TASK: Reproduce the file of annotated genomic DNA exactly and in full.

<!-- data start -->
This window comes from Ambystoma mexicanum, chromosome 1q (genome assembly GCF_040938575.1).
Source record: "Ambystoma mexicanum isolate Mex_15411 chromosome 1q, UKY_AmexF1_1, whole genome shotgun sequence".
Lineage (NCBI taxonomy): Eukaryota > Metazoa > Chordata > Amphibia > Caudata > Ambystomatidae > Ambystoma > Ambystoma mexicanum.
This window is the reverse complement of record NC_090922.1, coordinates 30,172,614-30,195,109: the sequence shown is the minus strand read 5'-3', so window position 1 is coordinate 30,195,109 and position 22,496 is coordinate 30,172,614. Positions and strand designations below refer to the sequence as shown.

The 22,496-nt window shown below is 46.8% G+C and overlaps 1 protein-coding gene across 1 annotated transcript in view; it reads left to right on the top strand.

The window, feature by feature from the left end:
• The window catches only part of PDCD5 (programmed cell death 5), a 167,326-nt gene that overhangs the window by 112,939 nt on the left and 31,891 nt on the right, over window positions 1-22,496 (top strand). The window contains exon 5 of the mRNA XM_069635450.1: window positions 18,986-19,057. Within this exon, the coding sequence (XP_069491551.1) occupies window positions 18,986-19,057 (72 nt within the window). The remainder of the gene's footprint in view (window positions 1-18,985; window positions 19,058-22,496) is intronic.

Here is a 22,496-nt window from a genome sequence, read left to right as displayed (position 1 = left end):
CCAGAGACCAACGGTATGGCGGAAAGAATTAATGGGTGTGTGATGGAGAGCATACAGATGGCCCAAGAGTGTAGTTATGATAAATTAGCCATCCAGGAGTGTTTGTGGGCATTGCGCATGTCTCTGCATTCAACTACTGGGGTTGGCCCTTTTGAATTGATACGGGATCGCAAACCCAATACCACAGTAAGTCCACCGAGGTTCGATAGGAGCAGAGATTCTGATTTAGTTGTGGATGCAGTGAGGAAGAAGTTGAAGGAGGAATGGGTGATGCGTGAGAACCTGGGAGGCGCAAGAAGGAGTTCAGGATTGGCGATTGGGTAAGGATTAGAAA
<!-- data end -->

This window comes from Ambystoma mexicanum, chromosome 1q (genome assembly GCF_040938575.1).
Source record: "Ambystoma mexicanum isolate Mex_15411 chromosome 1q, UKY_AmexF1_1, whole genome shotgun sequence".
Lineage (NCBI taxonomy): Eukaryota > Metazoa > Chordata > Amphibia > Caudata > Ambystomatidae > Ambystoma > Ambystoma mexicanum.
This window is the reverse complement of record NC_090922.1, coordinates 30,172,614-30,195,109: the sequence shown is the minus strand read 5'-3', so window position 1 is coordinate 30,195,109 and position 22,496 is coordinate 30,172,614. Positions and strand designations below refer to the sequence as shown.

The 22,496-nt window shown below is 46.8% G+C and overlaps 1 protein-coding gene across 1 annotated transcript in view; it reads left to right on the top strand.

The window, feature by feature from the left end:
• The window catches only part of PDCD5 (programmed cell death 5), a 167,326-nt gene that overhangs the window by 112,939 nt on the left and 31,891 nt on the right, over window positions 1-22,496 (top strand). The window contains exon 5 of the mRNA XM_069635450.1: window positions 18,986-19,057. Within this exon, the coding sequence (XP_069491551.1) occupies window positions 18,986-19,057 (72 nt within the window). The remainder of the gene's footprint in view (window positions 1-18,985; window positions 19,058-22,496) is intronic.

Here is a 22,496-nt window from a genome sequence, read left to right as displayed (position 1 = left end):
CCAGAGACCAACGGTATGGCGGAAAGAATTAATGGGTGTGTGATGGAGAGCATACAGATGGCCCAAGAGTGTAGTTATGATAAATTAGCCATCCAGGAGTGTTTGTGGGCATTGCGCATGTCTCTGCATTCAACTACTGGGGTTGGCCCTTTTGAATTGATACGGGATCGCAAACCCAATACCACAGTAAGTCCACCGAGGTTCGATAGGAGCAGAGATTCTGATTTAGTTGTGGATGCAGTGAGGAAGAAGTTGAAGGAGGAATGGGTGATGCGTGAGAACCTGGGAGGCGCAAGAAGGAGTTCAGGATTGGCGATTGGGTAAGGATTAGAAA